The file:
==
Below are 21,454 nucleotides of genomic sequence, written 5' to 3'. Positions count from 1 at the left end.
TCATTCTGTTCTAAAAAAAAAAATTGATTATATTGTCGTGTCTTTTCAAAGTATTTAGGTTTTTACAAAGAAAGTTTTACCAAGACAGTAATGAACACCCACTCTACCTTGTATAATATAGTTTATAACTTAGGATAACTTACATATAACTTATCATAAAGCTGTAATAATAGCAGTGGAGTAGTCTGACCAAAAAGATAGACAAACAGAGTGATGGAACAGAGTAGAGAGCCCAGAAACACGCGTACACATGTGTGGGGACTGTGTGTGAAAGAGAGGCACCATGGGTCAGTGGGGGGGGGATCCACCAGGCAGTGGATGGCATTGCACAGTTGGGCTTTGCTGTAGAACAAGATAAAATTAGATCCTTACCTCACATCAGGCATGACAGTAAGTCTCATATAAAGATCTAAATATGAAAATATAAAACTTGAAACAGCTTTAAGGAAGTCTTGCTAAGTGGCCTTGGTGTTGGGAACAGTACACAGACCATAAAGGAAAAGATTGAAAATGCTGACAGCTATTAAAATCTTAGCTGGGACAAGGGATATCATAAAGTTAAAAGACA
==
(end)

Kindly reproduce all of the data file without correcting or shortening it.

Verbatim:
Below are 21,454 nucleotides of genomic sequence, written 5' to 3'. Positions count from 1 at the left end.
TCATTCTGTTCTAAAAAAAAAAATTGATTATATTGTCGTGTCTTTTCAAAGTATTTAGGTTTTTACAAAGAAAGTTTTACCAAGACAGTAATGAACACCCACTCTACCTTGTATAATATAGTTTATAACTTAGGATAACTTACATATAACTTATCATAAAGCTGTAATAATAGCAGTGGAGTAGTCTGACCAAAAAGATAGACAAACAGAGTGATGGAACAGAGTAGAGAGCCCAGAAACACGCGTACACATGTGTGGGGACTGTGTGTGAAAGAGAGGCACCATGGGTCAGTGGGGGGGGGATCCACCAGGCAGTGGATGGCATTGCACAGTTGGGCTTTGCTGTAGAACAAGATAAAATTAGATCCTTACCTCACATCAGGCATGACAGTAAGTCTCATATAAAGATCTAAATATGAAAATATAAAACTTGAAACAGCTTTAAGGAAGTCTTGCTAAGTGGCCTTGGTGTTGGGAACAGTACACAGACCATAAAGGAAAAGATTGAAAATGCTGACAGCTATTAAAATCTTAGCTGGGACAAGGGATATCATAAAGTTAAAAGACA